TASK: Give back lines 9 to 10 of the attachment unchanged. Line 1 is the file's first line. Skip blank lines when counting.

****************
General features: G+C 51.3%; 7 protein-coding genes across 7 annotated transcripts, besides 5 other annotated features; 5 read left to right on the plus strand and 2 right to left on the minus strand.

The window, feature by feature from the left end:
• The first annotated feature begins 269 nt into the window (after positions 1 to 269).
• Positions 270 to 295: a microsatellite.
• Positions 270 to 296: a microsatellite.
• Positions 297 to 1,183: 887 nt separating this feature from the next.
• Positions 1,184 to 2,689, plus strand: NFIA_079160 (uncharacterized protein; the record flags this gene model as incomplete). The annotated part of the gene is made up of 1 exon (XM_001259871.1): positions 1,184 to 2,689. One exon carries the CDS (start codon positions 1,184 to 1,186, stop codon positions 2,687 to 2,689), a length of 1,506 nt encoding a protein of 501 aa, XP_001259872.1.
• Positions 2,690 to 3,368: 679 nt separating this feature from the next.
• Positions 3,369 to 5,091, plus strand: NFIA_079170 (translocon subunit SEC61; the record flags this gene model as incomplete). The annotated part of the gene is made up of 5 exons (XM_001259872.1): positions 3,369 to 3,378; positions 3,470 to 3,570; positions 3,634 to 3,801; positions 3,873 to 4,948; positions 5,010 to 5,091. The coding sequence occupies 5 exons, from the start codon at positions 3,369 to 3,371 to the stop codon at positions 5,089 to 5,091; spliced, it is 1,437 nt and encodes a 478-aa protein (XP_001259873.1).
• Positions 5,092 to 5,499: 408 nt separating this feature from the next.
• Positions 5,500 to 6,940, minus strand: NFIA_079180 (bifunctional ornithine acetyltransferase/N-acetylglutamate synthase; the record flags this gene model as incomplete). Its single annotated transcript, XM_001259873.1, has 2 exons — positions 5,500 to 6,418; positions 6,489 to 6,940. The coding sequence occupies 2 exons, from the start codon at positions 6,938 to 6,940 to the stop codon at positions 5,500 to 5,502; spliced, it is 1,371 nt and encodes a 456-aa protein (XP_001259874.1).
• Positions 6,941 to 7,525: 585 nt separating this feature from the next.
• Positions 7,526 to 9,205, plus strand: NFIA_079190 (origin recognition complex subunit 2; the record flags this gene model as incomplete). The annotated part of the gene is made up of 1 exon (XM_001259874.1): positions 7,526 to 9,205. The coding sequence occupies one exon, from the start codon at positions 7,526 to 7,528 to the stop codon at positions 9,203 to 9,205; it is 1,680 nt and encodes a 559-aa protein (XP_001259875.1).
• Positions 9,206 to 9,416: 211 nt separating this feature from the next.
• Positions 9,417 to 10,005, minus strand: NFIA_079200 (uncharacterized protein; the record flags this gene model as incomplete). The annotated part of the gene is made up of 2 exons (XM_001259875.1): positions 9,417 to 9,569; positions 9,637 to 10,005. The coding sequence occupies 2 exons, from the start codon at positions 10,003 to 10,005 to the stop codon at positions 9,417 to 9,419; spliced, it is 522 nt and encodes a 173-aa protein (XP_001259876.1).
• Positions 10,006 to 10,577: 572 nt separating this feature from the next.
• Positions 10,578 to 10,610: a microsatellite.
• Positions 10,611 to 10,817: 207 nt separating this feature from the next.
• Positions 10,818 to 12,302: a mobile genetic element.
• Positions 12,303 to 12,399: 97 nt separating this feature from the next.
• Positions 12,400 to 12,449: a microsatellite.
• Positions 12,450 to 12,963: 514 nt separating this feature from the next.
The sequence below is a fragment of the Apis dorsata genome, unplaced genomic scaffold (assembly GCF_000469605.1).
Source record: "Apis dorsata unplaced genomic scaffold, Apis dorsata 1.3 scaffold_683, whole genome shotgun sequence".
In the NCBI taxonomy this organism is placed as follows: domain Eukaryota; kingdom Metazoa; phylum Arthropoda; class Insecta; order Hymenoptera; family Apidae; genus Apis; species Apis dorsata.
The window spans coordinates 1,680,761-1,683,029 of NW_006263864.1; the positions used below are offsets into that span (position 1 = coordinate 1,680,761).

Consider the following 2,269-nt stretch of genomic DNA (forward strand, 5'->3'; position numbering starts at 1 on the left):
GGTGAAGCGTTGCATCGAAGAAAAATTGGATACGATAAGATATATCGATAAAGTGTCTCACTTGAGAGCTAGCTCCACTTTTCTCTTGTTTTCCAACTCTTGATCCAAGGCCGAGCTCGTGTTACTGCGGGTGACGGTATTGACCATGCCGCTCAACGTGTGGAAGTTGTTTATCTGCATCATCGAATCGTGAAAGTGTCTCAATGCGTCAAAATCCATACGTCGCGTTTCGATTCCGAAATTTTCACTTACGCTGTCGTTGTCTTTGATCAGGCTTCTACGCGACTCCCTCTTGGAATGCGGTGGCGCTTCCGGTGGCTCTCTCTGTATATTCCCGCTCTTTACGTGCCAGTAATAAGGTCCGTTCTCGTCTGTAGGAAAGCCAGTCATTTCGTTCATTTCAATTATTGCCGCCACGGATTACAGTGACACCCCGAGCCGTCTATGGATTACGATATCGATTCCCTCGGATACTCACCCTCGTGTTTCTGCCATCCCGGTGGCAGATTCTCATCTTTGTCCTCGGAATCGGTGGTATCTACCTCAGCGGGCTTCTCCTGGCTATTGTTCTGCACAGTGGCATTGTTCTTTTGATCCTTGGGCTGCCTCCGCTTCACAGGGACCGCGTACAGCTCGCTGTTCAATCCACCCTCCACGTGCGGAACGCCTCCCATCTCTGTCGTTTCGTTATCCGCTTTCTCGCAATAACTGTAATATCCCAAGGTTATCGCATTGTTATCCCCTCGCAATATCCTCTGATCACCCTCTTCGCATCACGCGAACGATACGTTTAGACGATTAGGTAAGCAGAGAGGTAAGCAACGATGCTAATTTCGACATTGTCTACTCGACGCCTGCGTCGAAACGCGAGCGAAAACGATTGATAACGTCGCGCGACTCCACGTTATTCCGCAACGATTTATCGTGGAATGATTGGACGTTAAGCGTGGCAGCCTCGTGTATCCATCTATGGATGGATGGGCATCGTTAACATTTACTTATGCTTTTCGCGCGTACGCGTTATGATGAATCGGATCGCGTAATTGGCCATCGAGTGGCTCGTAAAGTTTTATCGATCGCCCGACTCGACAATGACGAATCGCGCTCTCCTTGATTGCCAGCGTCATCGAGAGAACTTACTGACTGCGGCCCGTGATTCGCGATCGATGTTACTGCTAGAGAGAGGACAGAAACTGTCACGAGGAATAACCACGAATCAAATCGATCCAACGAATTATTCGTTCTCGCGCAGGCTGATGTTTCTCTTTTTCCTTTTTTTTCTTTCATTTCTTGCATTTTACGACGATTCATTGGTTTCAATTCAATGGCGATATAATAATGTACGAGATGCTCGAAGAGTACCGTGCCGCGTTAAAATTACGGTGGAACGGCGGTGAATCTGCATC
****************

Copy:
• Positions 3,369 to 5,091, plus strand: NFIA_079170 (translocon subunit SEC61; the record flags this gene model as incomplete). The annotated part of the gene is made up of 5 exons (XM_001259872.1): positions 3,369 to 3,378; positions 3,470 to 3,570; positions 3,634 to 3,801; positions 3,873 to 4,948; positions 5,010 to 5,091. The coding sequence occupies 5 exons, from the start codon at positions 3,369 to 3,371 to the stop codon at positions 5,089 to 5,091; spliced, it is 1,437 nt and encodes a 478-aa protein (XP_001259873.1).
• Positions 5,092 to 5,499: 408 nt separating this feature from the next.